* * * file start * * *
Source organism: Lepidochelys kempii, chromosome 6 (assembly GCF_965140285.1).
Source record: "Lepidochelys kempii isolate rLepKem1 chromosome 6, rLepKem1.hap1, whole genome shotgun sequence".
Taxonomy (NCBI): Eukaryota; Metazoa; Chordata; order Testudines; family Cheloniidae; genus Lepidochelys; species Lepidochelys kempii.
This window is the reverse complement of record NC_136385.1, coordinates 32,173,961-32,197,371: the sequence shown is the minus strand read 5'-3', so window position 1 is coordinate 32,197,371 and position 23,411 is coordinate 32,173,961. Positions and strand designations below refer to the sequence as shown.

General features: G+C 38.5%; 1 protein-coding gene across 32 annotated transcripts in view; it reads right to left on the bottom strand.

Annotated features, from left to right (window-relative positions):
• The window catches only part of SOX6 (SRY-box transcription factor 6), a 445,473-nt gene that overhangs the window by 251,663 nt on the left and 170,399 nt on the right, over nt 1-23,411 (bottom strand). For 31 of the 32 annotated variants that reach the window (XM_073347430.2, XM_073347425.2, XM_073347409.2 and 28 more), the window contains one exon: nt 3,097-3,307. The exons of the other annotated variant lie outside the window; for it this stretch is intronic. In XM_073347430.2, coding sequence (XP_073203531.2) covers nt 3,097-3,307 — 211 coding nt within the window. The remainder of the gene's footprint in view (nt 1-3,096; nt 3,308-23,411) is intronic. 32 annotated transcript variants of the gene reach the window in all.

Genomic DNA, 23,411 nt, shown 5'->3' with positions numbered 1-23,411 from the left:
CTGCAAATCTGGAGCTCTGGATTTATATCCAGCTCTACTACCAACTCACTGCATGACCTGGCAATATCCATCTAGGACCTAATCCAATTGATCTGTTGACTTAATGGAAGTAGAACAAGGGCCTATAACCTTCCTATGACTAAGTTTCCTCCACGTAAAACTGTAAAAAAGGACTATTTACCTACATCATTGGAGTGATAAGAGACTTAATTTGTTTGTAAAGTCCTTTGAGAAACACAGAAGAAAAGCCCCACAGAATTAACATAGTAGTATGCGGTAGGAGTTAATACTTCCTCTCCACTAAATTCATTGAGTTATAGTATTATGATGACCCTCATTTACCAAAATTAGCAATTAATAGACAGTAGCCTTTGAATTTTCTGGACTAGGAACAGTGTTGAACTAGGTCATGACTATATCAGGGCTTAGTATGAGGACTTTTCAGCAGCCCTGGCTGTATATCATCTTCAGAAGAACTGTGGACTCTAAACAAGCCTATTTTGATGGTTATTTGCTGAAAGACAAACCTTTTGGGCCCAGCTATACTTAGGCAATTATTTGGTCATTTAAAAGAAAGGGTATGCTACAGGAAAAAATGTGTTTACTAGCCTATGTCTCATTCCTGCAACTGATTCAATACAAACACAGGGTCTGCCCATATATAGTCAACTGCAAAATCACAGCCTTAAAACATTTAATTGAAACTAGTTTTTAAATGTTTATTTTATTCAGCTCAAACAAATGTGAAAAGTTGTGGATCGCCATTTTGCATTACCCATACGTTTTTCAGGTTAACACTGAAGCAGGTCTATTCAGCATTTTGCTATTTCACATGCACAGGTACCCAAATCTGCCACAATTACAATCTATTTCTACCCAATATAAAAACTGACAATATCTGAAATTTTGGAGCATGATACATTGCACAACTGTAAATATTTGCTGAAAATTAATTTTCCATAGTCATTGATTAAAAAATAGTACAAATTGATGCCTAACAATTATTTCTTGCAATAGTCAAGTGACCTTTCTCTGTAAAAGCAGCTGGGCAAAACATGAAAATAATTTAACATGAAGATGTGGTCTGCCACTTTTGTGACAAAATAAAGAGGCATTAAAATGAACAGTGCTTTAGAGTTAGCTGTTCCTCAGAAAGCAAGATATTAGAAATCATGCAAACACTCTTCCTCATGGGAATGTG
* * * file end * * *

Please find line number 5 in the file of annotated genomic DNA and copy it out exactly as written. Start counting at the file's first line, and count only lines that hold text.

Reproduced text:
General features: G+C 38.5%; 1 protein-coding gene across 32 annotated transcripts in view; it reads right to left on the bottom strand.